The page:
A long day in Palo Alto yesterday left me with little energy for the Master Class that Menahem Pressler gave last night at the San Francisco Conservatory of Music, but I could not resist giving the event the best try I could muster. That effort sustained me through little more than the first performance, which was of the first movement of Joseph Haydn's A flat major piano trio (Hoboken XV/14); but there was much to be gained from this experience, most of which had to do with Pressler emphasizing the need for a light touch at the piano to keep the instrument from dominating the violin and cello. This is a problem which I have discussed in the past, which is the tendency of any chamber music for piano and strings to sound like a "concerto for piano and very small orchestra." As Pressler observed, Haydn complicates this situation with a piano part that has about 75% of the notes (leading to the joke, which only a pianist would dare tell, that this would justify the pianist getting 75% of the fee); and this set me to thinking about just what it was that Haydn had in mind in conceiving of such a piano trio in the first place.
It is clear that Haydn was not thinking in terms of a concerto form; but it might not be too far-fetched to assume that he was thinking of a piano sonata which happened to have two obbligato parts for a violin and a cello. What would the role of those parts be that would make them so "obligatory?" My hypothesis is that, if we consider how closely those parts follow the voices in the piano part, they serve to endow the very sound of those voices with an instrumental "coloration" that the piano cannot provide. This seemed to be the sort of goal Pressler was trying to achieve by getting the pianist to play softer and the violinist to play louder, particularly in one passage in which the violin had to parallel a rather delicate embellishing passage in the piano part. (I found it interesting, by the way, that Pressler never addressed the cellist in this session, even though my own feeling was that the cello is also primarily there for a different shade of that "coloration.")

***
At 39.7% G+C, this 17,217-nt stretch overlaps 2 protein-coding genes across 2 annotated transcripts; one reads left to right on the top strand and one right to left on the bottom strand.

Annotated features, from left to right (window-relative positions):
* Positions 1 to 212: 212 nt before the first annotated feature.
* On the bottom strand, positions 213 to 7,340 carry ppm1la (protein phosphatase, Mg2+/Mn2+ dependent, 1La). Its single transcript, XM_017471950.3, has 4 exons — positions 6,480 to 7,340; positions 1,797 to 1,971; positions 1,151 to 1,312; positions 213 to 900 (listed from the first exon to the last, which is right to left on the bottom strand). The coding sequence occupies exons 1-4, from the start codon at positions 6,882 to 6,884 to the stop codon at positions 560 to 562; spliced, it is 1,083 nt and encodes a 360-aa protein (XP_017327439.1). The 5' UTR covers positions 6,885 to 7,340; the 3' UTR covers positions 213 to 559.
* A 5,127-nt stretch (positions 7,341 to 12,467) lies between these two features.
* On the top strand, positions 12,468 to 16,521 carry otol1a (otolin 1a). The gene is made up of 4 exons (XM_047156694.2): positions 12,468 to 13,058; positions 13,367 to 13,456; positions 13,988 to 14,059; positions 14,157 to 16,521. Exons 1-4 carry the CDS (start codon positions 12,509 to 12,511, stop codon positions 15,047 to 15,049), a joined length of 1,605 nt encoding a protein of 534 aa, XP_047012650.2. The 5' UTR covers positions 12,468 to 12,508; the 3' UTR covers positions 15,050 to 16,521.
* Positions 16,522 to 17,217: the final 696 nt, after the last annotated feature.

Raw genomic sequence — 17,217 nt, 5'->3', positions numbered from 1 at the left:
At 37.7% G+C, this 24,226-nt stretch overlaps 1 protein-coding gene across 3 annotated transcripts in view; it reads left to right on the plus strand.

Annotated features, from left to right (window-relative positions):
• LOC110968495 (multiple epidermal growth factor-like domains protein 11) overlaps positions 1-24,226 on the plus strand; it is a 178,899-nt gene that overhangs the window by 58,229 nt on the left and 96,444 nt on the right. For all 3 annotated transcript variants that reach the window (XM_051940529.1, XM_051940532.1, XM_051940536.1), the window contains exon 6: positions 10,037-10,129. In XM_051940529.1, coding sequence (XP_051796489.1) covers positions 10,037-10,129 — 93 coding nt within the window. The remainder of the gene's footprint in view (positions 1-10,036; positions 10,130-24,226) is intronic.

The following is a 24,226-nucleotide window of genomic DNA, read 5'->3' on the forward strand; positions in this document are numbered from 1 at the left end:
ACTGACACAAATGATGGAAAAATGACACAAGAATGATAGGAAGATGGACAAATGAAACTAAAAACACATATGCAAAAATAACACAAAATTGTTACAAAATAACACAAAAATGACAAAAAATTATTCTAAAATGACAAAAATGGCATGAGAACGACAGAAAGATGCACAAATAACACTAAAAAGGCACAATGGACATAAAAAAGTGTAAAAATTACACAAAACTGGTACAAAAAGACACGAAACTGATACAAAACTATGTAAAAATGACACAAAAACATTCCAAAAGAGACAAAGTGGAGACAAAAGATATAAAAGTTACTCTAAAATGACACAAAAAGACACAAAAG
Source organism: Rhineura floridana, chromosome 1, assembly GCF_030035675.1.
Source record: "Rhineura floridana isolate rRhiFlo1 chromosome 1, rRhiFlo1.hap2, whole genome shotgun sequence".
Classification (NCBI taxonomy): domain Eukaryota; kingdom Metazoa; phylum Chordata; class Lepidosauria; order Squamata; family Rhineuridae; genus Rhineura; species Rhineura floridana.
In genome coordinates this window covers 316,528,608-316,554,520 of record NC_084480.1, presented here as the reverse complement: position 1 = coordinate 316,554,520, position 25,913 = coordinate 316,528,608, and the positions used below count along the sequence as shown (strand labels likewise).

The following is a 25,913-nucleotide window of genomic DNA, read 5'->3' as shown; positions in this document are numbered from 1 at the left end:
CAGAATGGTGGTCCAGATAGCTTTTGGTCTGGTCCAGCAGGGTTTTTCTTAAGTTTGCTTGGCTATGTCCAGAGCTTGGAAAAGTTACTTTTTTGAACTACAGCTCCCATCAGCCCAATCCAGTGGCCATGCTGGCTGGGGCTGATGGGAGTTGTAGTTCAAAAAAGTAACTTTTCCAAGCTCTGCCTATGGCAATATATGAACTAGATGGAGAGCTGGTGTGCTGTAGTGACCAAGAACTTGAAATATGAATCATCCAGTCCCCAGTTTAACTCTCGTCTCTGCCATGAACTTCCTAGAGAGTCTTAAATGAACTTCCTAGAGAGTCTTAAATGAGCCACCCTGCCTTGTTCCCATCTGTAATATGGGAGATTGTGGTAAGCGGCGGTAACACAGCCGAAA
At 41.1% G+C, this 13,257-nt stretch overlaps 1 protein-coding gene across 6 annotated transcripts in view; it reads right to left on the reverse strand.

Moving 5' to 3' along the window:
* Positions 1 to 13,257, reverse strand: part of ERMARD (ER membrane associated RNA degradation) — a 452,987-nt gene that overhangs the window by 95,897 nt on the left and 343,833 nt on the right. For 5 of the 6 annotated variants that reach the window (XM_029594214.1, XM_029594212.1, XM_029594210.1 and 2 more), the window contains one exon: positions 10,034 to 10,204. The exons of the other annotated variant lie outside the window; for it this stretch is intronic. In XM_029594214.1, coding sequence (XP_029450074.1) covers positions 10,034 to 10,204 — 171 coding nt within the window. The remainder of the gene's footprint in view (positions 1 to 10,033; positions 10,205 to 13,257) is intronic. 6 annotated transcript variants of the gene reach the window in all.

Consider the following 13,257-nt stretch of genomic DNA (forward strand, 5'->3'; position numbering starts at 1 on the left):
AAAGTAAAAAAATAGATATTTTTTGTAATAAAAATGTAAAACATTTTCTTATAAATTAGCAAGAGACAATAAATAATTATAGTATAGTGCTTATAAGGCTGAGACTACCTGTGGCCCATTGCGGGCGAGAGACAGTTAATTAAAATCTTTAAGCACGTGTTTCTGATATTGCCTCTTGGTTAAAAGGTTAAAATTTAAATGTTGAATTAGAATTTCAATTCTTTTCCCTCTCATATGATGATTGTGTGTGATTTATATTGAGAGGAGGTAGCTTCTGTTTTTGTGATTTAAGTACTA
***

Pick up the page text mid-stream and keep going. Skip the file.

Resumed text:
Unfortunately, this approach raises another problem, which is one of my personal favorites. This problem involves the difference between balancing contemporary instruments and those which are "period" instruments appropriate to Haydn's time. This particular trio is dated 1790, which puts it between Wolfgang Amadeus Mozart's K. 537 ("Coronation") piano concerto and his final (K. 595) B flat major concerto. Thus, one may assume that Haydn would have had in mind the sonority of a fortepiano similar to the one that Philip Bolt built based on one of Mozart's own instruments (which Malcolm Bilson has used for many of his concerts and recordings); and the strings would likewise have the sonorities of the instruments of that same time (such as those which the English Baroque Soloists used in accompanying the Bilson recordings of the Mozart "concerto canon"). This would mean a fortepiano with a far more rapid decay time that would be far easier to balance with a weaker violin and cello, both of which would have "softer" timbres, as well as overall amplitude. In other words, if Haydn's was going for particular effects of instrumental coloration in this particular trio, then this may be one of those compositions that is far better served by period instruments and may even be too frustratingly challenging to performers of more modern instruments. I make this claim knowing full well that Pressler and his Beaux Arts Trio had a great love of the Haydn trio repertoire; but this may be one of those cases where my interest in what I have called "accountability to the music itself" has more to do with sonority than with any logical or grammatical properties of the notated score.